What should strike you about the information there is that you must abandon what you think you already know about how to read a textbook! Reading a textbook is WAY different than how one reads a novel or magazine article. For example:
Once is not enough. You have to read the material several times, using different methods each time, to really "get" what you are reading.
You must have the courage to skip parts that don't apply to your goals
You can read faster, with better comprehension, by simply forcing yourself to read faster
You do not have to read every word
It really does matter where you do your reading
If you find that the assigned textbook for your 2-semester A&P course is too difficult to read, try this one that is specifically designed for reading efficiency:
When learning the structure and function of the cardiovascular system, it is wise to develop a thorough knowledge of the pathway of blood flow through the heart and vessels--the general scheme of blood circulation.
I'm not talking about a vague understanding that might permit you to figure out where the blood goes when it leaves the right ventricle after some consideration, and quick look at a diagram or your notes . . . I'm talking about a thorough understanding, so that you can immediately state with confidence, "past the aortic valve, through the pulmonary trunk and arteries toward the lungs."
And not just for the short term . . . long enough to pass your next test . . . but so thoroughly familiar that it will not likely ever be totally lost. And with occasional refreshers, will pretty much always be there for you.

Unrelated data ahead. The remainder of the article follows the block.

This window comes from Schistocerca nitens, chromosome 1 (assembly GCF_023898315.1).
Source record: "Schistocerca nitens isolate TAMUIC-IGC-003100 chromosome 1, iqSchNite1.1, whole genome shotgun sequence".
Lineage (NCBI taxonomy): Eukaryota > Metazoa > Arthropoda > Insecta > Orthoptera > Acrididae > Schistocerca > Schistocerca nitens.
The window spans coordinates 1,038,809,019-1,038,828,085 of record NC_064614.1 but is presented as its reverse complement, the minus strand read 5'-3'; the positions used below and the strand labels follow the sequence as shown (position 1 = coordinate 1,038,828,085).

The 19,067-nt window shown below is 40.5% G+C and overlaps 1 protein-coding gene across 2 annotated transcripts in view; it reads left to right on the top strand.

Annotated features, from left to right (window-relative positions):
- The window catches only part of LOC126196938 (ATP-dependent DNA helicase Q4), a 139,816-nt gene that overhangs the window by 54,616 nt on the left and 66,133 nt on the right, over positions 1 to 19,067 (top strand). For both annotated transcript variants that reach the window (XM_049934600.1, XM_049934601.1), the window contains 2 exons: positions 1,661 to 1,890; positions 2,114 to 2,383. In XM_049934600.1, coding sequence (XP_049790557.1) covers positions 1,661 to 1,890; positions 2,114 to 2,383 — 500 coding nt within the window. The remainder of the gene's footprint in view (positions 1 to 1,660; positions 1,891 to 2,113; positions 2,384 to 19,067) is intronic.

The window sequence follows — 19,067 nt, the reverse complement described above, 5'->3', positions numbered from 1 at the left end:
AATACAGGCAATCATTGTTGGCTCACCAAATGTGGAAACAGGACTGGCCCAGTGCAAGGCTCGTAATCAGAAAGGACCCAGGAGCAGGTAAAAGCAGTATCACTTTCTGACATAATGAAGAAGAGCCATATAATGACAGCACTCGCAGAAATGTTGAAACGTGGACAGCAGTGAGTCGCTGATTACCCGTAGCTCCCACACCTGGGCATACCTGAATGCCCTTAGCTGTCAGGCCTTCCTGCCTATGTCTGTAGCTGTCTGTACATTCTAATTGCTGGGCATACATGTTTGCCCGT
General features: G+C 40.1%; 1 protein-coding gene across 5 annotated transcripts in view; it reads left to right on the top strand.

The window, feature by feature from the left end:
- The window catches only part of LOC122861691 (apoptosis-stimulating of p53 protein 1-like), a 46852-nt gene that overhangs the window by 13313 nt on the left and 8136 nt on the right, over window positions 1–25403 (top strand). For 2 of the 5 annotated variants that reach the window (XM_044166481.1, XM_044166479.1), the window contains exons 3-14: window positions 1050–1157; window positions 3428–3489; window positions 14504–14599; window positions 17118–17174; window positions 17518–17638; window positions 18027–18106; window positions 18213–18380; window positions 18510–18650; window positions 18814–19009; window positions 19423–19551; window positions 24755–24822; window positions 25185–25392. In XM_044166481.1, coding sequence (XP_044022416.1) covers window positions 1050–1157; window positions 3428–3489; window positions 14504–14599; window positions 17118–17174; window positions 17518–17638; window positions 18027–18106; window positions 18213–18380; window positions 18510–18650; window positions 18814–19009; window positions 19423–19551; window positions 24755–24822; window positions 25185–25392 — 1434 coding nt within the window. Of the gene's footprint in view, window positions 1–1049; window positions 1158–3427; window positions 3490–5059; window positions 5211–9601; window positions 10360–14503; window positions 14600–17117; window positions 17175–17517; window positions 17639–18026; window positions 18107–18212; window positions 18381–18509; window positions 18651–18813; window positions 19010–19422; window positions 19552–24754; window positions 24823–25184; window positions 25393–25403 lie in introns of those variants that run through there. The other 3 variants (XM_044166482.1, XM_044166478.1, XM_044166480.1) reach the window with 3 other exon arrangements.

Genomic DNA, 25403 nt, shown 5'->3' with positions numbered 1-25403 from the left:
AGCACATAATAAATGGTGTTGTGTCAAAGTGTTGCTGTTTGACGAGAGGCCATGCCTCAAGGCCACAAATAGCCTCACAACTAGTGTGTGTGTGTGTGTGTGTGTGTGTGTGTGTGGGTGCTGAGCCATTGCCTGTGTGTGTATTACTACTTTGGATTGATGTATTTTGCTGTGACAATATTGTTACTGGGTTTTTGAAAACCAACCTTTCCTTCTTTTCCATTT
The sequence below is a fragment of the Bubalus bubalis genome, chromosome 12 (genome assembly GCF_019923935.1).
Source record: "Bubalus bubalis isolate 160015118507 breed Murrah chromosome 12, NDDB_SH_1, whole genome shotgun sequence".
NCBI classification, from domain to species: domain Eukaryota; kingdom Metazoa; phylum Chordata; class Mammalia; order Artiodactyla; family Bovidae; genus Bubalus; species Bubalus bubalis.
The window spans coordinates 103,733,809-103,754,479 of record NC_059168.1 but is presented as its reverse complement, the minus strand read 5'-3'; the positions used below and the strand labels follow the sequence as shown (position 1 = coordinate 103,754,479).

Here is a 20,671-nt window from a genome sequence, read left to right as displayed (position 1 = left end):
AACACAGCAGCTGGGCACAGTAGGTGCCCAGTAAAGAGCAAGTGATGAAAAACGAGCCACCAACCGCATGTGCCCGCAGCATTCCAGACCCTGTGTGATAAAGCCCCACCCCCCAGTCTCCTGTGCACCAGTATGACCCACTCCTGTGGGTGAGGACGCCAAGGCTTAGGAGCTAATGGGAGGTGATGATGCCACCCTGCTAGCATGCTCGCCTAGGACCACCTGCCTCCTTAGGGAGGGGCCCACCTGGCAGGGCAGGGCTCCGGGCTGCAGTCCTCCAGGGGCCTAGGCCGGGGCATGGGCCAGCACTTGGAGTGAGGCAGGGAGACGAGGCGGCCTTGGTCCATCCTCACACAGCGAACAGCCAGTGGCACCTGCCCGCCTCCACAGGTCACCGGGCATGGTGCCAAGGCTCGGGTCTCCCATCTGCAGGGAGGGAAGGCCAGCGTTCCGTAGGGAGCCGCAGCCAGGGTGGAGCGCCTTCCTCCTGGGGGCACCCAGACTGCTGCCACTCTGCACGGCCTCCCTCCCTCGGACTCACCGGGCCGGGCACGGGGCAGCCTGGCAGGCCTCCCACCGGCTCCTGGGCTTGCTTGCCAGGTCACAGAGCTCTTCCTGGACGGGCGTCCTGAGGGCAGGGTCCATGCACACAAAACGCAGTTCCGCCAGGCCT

Why such a thorough knowledge of this particular concept? Because you'll find it necessary in order to understand many, many other concepts about human structure and function. Once you learn it, you'll find yourself using it when studying pretty much every other major system of the body. And when you start applying A&P to clinical or athletic applications, you'll find you need it there, too!
So this is one of those things that seem daunting at first (but is really not so bad) and will be well worth a little effort up front.
One this is sure: just staring at the diagram in your book is not enough! That's the place to start, of course, but you have to do something active to fully understand and "own" this concept.
The next step is to make a list of the parts you "need to know" for your course in the order in which blood passes through them. An example of such a list is found at my Cardiovascular Learning Outline in the Lion Den. But we're still just getting started.
One great way to learn is to draw yourself a concept map of the pathway of blood through the pulmonary and systemic pathways, including through the heart chambers and valves. This is especially useful for visual and kinesthetic learners. Draw it the way the makes the best sense to YOU. That may be quite a bit different than
For auditory learners, try this favorite of a whole generation of A&P students . . . learn the song Pump Your Blood. It's just a start, but
Here's the video of the first verse of Pump Your Blood as animated in a St. Joseph's aspirin commercial:
Here's another version that includes all the verses AND the lyrics:
[The video players embedded here may not appear in your news feed or emailed newsletter. Go to The A&P Student blog to access the video viewer.
Click here for a version from the classic TV show Happy Days (episode #142) . . . this is the "original" version of the song (performed here byAnson Williams, who acted in the show as Potsie) . . . the version I first saw (and used) to help me learn the blood flow pathway.